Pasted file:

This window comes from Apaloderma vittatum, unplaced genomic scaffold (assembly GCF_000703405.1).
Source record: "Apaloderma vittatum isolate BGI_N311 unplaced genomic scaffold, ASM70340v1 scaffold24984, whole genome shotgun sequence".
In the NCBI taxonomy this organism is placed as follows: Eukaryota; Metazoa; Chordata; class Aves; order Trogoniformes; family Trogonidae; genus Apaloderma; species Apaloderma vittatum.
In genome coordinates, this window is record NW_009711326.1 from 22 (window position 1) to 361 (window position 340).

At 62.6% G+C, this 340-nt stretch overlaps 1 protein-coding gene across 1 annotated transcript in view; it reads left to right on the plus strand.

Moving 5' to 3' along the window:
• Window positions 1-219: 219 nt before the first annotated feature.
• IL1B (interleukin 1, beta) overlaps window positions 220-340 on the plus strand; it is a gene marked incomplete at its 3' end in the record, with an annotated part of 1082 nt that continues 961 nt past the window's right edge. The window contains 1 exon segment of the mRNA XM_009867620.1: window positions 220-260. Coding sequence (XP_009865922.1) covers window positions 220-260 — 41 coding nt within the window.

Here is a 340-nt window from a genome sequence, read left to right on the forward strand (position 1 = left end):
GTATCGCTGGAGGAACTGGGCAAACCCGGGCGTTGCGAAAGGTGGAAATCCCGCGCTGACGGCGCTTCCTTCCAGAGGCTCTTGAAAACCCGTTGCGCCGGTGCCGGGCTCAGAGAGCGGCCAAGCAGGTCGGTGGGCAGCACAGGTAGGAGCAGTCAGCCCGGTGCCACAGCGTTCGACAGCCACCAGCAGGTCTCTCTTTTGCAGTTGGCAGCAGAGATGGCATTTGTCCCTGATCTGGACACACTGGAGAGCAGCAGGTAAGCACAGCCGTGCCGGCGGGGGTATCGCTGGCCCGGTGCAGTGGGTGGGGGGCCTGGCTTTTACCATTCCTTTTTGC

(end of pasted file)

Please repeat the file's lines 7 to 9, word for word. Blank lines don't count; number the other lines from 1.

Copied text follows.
• Window positions 1-219: 219 nt before the first annotated feature.
• IL1B (interleukin 1, beta) overlaps window positions 220-340 on the plus strand; it is a gene marked incomplete at its 3' end in the record, with an annotated part of 1082 nt that continues 961 nt past the window's right edge. The window contains 1 exon segment of the mRNA XM_009867620.1: window positions 220-260. Coding sequence (XP_009865922.1) covers window positions 220-260 — 41 coding nt within the window.

Here is a 340-nt window from a genome sequence, read left to right on the forward strand (position 1 = left end):